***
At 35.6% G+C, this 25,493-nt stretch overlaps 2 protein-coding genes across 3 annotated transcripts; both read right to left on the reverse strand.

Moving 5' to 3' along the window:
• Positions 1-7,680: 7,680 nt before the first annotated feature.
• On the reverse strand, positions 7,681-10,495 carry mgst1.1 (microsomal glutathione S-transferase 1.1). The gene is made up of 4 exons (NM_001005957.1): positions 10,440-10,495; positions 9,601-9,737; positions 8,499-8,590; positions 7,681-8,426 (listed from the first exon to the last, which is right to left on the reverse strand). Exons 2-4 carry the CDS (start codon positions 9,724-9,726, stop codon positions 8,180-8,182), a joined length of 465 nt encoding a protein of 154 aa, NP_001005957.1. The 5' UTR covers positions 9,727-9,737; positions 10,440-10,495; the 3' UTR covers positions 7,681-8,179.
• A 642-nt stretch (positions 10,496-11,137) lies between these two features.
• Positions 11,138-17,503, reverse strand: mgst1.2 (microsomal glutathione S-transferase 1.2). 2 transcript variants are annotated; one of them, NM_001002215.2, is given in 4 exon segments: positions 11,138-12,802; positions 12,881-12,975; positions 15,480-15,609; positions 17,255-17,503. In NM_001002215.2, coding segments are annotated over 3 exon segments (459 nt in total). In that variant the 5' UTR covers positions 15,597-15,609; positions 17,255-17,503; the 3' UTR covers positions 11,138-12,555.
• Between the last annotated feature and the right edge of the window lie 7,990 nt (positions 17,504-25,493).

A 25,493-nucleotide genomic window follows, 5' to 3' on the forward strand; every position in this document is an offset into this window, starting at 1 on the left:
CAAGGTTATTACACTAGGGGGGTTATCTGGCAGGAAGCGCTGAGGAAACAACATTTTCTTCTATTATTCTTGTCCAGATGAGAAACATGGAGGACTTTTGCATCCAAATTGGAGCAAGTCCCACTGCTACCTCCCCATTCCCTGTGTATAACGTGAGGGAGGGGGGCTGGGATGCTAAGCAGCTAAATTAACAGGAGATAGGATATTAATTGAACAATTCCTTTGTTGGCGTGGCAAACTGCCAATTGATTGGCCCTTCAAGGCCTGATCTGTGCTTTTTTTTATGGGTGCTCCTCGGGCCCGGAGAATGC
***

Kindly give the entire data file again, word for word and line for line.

At 35.6% G+C, this 25,493-nt stretch overlaps 2 protein-coding genes across 3 annotated transcripts; both read right to left on the reverse strand.

Moving 5' to 3' along the window:
• Positions 1-7,680: 7,680 nt before the first annotated feature.
• On the reverse strand, positions 7,681-10,495 carry mgst1.1 (microsomal glutathione S-transferase 1.1). The gene is made up of 4 exons (NM_001005957.1): positions 10,440-10,495; positions 9,601-9,737; positions 8,499-8,590; positions 7,681-8,426 (listed from the first exon to the last, which is right to left on the reverse strand). Exons 2-4 carry the CDS (start codon positions 9,724-9,726, stop codon positions 8,180-8,182), a joined length of 465 nt encoding a protein of 154 aa, NP_001005957.1. The 5' UTR covers positions 9,727-9,737; positions 10,440-10,495; the 3' UTR covers positions 7,681-8,179.
• A 642-nt stretch (positions 10,496-11,137) lies between these two features.
• Positions 11,138-17,503, reverse strand: mgst1.2 (microsomal glutathione S-transferase 1.2). 2 transcript variants are annotated; one of them, NM_001002215.2, is given in 4 exon segments: positions 11,138-12,802; positions 12,881-12,975; positions 15,480-15,609; positions 17,255-17,503. In NM_001002215.2, coding segments are annotated over 3 exon segments (459 nt in total). In that variant the 5' UTR covers positions 15,597-15,609; positions 17,255-17,503; the 3' UTR covers positions 11,138-12,555.
• Between the last annotated feature and the right edge of the window lie 7,990 nt (positions 17,504-25,493).

A 25,493-nucleotide genomic window follows, 5' to 3' on the forward strand; every position in this document is an offset into this window, starting at 1 on the left:
CAAGGTTATTACACTAGGGGGGTTATCTGGCAGGAAGCGCTGAGGAAACAACATTTTCTTCTATTATTCTTGTCCAGATGAGAAACATGGAGGACTTTTGCATCCAAATTGGAGCAAGTCCCACTGCTACCTCCCCATTCCCTGTGTATAACGTGAGGGAGGGGGGCTGGGATGCTAAGCAGCTAAATTAACAGGAGATAGGATATTAATTGAACAATTCCTTTGTTGGCGTGGCAAACTGCCAATTGATTGGCCCTTCAAGGCCTGATCTGTGCTTTTTTTTATGGGTGCTCCTCGGGCCCGGAGAATGC